He draws the lines of his music from those old, gnarled hands in great silken ropes of sound, weaving it out between bow and strings. Out into the air, against the noise of the pub, his eyes folded away under heavy brows.
The first time I met him, maybe fifteen years ago, he found me a seat, asked me to play. A reel, then a jig, and he asked how long I’d been playing, and who’d taught me.
He asked my name, and where I came from. The formal welcome, mannerly, proper.
After sitting in thought a while, he said I could join them, yes, but perhaps the music they were playing might be a little slower than I was used to, and we’d have to see how it went.
The hardest thing in the world, to play a fast reel slow, and give it its proper time.
His eyes stay clamped hard shut as he turns to the box player beside him, the one they call Punch. I can’t tell from here if Punch’s eyes are closed, or if it’s that other sense that alerts him, but he nods agreement anyway, they lift, and the music between them changes.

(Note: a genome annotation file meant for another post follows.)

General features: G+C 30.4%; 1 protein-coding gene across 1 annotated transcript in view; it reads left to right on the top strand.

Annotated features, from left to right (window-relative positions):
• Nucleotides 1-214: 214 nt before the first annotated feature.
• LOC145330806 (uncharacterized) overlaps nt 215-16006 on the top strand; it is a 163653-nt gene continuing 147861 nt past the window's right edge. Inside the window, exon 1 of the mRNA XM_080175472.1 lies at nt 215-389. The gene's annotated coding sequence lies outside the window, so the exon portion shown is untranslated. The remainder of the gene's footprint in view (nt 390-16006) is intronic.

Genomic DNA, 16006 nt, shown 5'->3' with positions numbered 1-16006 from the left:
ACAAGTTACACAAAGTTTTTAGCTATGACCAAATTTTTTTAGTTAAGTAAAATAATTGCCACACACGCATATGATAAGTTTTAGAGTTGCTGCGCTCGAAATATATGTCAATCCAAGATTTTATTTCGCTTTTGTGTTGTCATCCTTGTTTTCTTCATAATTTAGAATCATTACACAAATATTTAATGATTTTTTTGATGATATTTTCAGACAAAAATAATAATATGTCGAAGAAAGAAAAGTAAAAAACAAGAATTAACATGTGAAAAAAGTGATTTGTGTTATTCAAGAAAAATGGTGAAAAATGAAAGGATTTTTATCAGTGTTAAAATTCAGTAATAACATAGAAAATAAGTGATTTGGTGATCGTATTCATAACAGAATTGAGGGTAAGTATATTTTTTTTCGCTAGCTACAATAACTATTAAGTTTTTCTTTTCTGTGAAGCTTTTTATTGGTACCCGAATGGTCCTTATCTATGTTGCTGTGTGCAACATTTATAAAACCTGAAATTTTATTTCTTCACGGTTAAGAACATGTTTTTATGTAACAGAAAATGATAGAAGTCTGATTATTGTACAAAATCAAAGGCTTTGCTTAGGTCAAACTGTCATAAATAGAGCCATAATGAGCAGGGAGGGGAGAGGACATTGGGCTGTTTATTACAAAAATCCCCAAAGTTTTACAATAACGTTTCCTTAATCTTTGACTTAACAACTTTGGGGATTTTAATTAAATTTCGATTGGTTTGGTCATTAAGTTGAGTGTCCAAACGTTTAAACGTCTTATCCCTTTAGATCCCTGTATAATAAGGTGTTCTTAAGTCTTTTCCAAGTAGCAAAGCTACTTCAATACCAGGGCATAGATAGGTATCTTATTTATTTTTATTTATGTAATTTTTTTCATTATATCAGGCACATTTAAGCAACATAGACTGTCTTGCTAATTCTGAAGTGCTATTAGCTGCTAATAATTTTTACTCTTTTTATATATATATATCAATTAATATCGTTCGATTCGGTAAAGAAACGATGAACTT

I slip the fiddle case off my shoulder, lower it, and lean my shoulder against the doorframe. My fingers find the tune’s echo, dancing its shape on the back of my bow hand.
I know the set; The Coalminer’s and The Milliner’s Daughter. The rich bass of the low register, pulsing, hypnotic, heavy. The brisk rolls in the high part of the second reel. Shade and light, a storm at dusk and the daybreak after.
Tune over, he lowers the fiddle, peering towards the door. A smile deepens the furrows of his face. “Ah, now,” he salutes, the bow still clasped as if to play, “come on in. Have you your fiddle with you?”